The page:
David Moyes looks to inscribe his name into West Ham folklore with continental success within arm's reach.
West Ham United have the chance to cap off a topsy-turvy season with silverware and a ticket to the UEFA Europa League next term. Standing between them and victory in the Europa Conference League are Fiorentina.
Following an awful start to the 2022/23 domestic season, in which they won a single one of their opening seven games in the Premier League, the Hammers have the chance to rewrite club history on Wednesday.
Having guided West Ham to a first European final for almost half a century, David Moyes has suggested a positive outcome for his team in the Conference League would be his greatest achievement in football management to date.
Moreover, on a personal level, trophy success for the Scotsman would certainly buy him more time in the hot seat at London Stadium.
It is fair to say West Ham greatly underachieved in the Premier League, picking up just 40 points and surviving relegation by six, and there is no doubting Moyes was feeling the pressure at several points during this long and arduous season.
When the domestic season went on pause in November for the FIFA World Cup, the Irons were one point off the bottom three places. As recently as April were they still flirting with the prospect of relegation, having entered the penultimate month of the campaign with below one point per game on average.
It wasn't until a week before the end of the season that West Ham secured their safety but they ultimately did enough to retain their Premier League status for at least another year. The east London side picked up nine points from its final seven league games to remain in the English top flight for a 12th successive season.
A comeback draw at home to Arsenal (16 April) injected life into a disappointing season, steering the Hammers clear of the drop zone and propelling them to a first European final since 1976. Moyes' side overturned a two-goal deficit to earn a point and land a major blow on the title-hopeful Gunners.
The greatest concern for West Ham has been a shortage of goals in the league. Jarrod Bowen and Saïd Benrahma ended the term with six goals apiece; Michail Antonio five and Lucas Paqueta four. Together the quartet accounted for half of the team's 42 goals throughout their 38-game league campaign.
Antonio has been the team's most frequent scorer with 14 goals in 47 appearances (all competitions) while Bowen netted only 12 times in 53 outings.
Antonio has struck six times in the Europa Conference League and the Jamaica international is one shy of the competition's top scorer – his opposite number at Fiorentina, Arthur Cabral.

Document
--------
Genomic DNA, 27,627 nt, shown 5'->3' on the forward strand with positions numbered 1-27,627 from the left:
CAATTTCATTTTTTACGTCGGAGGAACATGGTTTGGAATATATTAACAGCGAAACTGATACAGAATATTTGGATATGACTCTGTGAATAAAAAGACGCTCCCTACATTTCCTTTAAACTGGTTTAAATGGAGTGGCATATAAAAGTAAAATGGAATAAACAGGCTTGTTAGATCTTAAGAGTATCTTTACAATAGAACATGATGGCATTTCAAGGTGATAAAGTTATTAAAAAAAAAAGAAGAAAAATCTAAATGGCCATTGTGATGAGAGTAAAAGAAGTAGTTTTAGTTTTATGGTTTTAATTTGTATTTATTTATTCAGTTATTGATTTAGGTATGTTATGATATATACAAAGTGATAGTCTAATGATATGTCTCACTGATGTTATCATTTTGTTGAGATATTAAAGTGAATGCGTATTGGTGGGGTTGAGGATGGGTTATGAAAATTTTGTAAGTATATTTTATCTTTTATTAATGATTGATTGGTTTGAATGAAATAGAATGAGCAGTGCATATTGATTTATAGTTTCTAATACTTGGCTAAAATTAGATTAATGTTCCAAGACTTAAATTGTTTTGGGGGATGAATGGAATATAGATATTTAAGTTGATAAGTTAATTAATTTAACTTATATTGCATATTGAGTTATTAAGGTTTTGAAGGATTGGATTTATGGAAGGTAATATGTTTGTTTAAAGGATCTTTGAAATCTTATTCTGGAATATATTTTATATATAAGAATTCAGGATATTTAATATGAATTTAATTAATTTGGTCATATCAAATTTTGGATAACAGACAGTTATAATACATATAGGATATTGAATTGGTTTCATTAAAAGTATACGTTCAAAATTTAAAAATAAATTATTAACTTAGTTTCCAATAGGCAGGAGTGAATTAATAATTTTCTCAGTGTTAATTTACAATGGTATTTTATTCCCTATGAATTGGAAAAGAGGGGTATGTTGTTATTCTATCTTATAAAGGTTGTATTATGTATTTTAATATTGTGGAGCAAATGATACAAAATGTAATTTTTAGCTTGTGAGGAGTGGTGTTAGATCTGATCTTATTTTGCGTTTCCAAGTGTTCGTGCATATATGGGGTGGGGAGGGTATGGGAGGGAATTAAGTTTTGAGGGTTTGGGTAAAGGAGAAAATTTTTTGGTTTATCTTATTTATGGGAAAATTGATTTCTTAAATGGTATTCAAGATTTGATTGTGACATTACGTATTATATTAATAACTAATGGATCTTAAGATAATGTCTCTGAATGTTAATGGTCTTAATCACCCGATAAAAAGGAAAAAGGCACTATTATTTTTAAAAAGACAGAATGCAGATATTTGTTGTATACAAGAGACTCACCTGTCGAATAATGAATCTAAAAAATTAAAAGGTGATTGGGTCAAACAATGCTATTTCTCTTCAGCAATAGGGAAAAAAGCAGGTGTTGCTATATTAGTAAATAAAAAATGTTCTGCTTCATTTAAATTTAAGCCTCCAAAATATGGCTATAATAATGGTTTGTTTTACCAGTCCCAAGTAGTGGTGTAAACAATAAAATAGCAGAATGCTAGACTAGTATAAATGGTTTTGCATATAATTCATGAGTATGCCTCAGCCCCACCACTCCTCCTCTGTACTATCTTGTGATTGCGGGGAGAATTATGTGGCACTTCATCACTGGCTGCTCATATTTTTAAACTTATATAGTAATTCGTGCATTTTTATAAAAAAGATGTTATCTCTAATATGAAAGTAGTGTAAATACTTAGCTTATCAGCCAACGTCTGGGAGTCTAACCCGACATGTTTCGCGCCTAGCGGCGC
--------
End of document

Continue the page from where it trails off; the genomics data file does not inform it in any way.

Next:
West Ham scored just 16 goals halfway into the league season, and extra quality in front of goal was (and is still) desperately needed. The club sanctioned the £15million signing of Danny Ings from Aston Villa in January although he has added just three goals in 22 outings.
With the task of capturing a first continental prize since 1965, the final in Prague could prove a swansong for West Ham skipper Declan Rice.
Rice, 24, is entering the final year of his contract and now could be the ideal time for him to take the next step towards competing at the very top level.
He has been the Hammers' midfield general for five years now, serving as the team's cornerstone under Moyes. Rice could become the first West Ham captain to lead his team to a European trophy since Bobby Moore lifted the Cup Winners' Cup in 1965.
The 41-cap England international is key to retrieving possession and carry upfield to get the ball rolling for an offensive. His 63 interceptions were a league-high this past season and he would flourish in a more productive side.
Having joined the Irons at 14 years-old, Rice is now linked with a move away from his boyhood club with the likes of Arsenal, Manchester United and Bayern Munich circling for his signature.
West Ham chairman David Sullivan will certainly command a handsome fee for his club's captain and most important component, with any deal likely to be worth north of £80million and possibly even a nine-figure sum.
On their path to the final, West Ham were the only team in the competition to claim a maximum 18 points from the group stage.
Moyes' charges are unbeaten in Europe this term, taking 11 wins from 12 games, and they have scored 27 goals while conceding just seven times.
The Irons swept aside Cypriot outfit AEK Larnaca, 6-0 on aggregate, in the last-16 before they overcame Gent over two legs (5-2) courtesy of a 4-1 win at London Stadium.
They went on to beat AZ Alkmaar home and away to book their spot in the final at Fortuna Arena.
The Hammers have scored 27 goals in the competition – only their fellow finalists Fiorentina (36) have found the back of the net more times, though by some margin.
12 months ago West Ham were dumped out of the Europa League semifinals by eventual winners Eintracht Frankfurt, but now they are 90 minutes away from a return to Europe's secondary club competition.
(Cover Image: Alex Pantling/Getty Images)